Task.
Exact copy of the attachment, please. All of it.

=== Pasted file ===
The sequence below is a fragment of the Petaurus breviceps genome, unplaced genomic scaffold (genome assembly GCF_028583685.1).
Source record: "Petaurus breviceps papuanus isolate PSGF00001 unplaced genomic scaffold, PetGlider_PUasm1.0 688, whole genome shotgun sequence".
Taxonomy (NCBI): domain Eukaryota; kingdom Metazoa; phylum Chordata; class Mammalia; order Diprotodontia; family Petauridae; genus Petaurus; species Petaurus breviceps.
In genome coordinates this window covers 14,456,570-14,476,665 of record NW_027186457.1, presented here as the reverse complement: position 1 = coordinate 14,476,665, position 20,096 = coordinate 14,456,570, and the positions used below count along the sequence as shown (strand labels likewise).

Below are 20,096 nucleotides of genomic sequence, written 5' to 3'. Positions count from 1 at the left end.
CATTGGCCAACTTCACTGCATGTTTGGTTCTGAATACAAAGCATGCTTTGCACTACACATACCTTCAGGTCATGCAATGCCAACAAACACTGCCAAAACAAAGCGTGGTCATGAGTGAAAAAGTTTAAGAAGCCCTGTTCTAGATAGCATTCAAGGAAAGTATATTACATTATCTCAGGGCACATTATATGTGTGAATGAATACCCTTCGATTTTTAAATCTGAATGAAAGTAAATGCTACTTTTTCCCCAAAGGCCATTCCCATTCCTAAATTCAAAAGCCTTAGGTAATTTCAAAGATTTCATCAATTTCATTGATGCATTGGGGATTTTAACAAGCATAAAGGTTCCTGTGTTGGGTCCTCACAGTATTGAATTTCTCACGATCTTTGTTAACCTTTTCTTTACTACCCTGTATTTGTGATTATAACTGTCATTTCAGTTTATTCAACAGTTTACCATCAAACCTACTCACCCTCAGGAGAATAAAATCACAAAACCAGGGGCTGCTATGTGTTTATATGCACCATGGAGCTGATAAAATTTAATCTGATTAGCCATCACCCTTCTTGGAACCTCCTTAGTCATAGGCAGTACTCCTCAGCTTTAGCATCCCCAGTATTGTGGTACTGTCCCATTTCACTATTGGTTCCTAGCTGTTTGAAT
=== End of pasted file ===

The sequence below is a fragment of the Petaurus breviceps genome, unplaced genomic scaffold (genome assembly GCF_028583685.1).
Source record: "Petaurus breviceps papuanus isolate PSGF00001 unplaced genomic scaffold, PetGlider_PUasm1.0 688, whole genome shotgun sequence".
Taxonomy (NCBI): domain Eukaryota; kingdom Metazoa; phylum Chordata; class Mammalia; order Diprotodontia; family Petauridae; genus Petaurus; species Petaurus breviceps.
In genome coordinates this window covers 14,456,570-14,476,665 of record NW_027186457.1, presented here as the reverse complement: position 1 = coordinate 14,476,665, position 20,096 = coordinate 14,456,570, and the positions used below count along the sequence as shown (strand labels likewise).

Below are 20,096 nucleotides of genomic sequence, written 5' to 3'. Positions count from 1 at the left end.
CATTGGCCAACTTCACTGCATGTTTGGTTCTGAATACAAAGCATGCTTTGCACTACACATACCTTCAGGTCATGCAATGCCAACAAACACTGCCAAAACAAAGCGTGGTCATGAGTGAAAAAGTTTAAGAAGCCCTGTTCTAGATAGCATTCAAGGAAAGTATATTACATTATCTCAGGGCACATTATATGTGTGAATGAATACCCTTCGATTTTTAAATCTGAATGAAAGTAAATGCTACTTTTTCCCCAAAGGCCATTCCCATTCCTAAATTCAAAAGCCTTAGGTAATTTCAAAGATTTCATCAATTTCATTGATGCATTGGGGATTTTAACAAGCATAAAGGTTCCTGTGTTGGGTCCTCACAGTATTGAATTTCTCACGATCTTTGTTAACCTTTTCTTTACTACCCTGTATTTGTGATTATAACTGTCATTTCAGTTTATTCAACAGTTTACCATCAAACCTACTCACCCTCAGGAGAATAAAATCACAAAACCAGGGGCTGCTATGTGTTTATATGCACCATGGAGCTGATAAAATTTAATCTGATTAGCCATCACCCTTCTTGGAACCTCCTTAGTCATAGGCAGTACTCCTCAGCTTTAGCATCCCCAGTATTGTGGTACTGTCCCATTTCACTATTGGTTCCTAGCTGTTTGAAT